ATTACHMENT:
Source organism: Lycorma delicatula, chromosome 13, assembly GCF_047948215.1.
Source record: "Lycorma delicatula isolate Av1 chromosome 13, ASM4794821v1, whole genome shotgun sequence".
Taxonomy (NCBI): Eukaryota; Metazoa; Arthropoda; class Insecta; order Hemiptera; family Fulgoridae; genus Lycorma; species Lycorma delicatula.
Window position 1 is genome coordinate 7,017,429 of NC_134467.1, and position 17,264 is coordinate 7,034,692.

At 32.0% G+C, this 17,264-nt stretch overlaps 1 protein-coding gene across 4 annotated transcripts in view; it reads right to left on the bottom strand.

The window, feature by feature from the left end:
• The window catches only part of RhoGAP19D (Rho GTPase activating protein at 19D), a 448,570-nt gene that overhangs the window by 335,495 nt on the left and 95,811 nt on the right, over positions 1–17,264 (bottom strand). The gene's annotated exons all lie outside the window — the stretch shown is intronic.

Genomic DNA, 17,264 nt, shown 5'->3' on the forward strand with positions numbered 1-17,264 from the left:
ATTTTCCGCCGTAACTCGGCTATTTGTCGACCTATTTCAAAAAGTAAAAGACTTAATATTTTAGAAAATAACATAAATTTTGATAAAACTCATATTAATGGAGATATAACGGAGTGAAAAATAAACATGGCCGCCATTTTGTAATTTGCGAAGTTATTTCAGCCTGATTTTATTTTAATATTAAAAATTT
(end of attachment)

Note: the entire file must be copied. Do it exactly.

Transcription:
Source organism: Lycorma delicatula, chromosome 13, assembly GCF_047948215.1.
Source record: "Lycorma delicatula isolate Av1 chromosome 13, ASM4794821v1, whole genome shotgun sequence".
Taxonomy (NCBI): Eukaryota; Metazoa; Arthropoda; class Insecta; order Hemiptera; family Fulgoridae; genus Lycorma; species Lycorma delicatula.
Window position 1 is genome coordinate 7,017,429 of NC_134467.1, and position 17,264 is coordinate 7,034,692.

At 32.0% G+C, this 17,264-nt stretch overlaps 1 protein-coding gene across 4 annotated transcripts in view; it reads right to left on the bottom strand.

The window, feature by feature from the left end:
• The window catches only part of RhoGAP19D (Rho GTPase activating protein at 19D), a 448,570-nt gene that overhangs the window by 335,495 nt on the left and 95,811 nt on the right, over positions 1–17,264 (bottom strand). The gene's annotated exons all lie outside the window — the stretch shown is intronic.

Genomic DNA, 17,264 nt, shown 5'->3' on the forward strand with positions numbered 1-17,264 from the left:
ATTTTCCGCCGTAACTCGGCTATTTGTCGACCTATTTCAAAAAGTAAAAGACTTAATATTTTAGAAAATAACATAAATTTTGATAAAACTCATATTAATGGAGATATAACGGAGTGAAAAATAAACATGGCCGCCATTTTGTAATTTGCGAAGTTATTTCAGCCTGATTTTATTTTAATATTAAAAATTT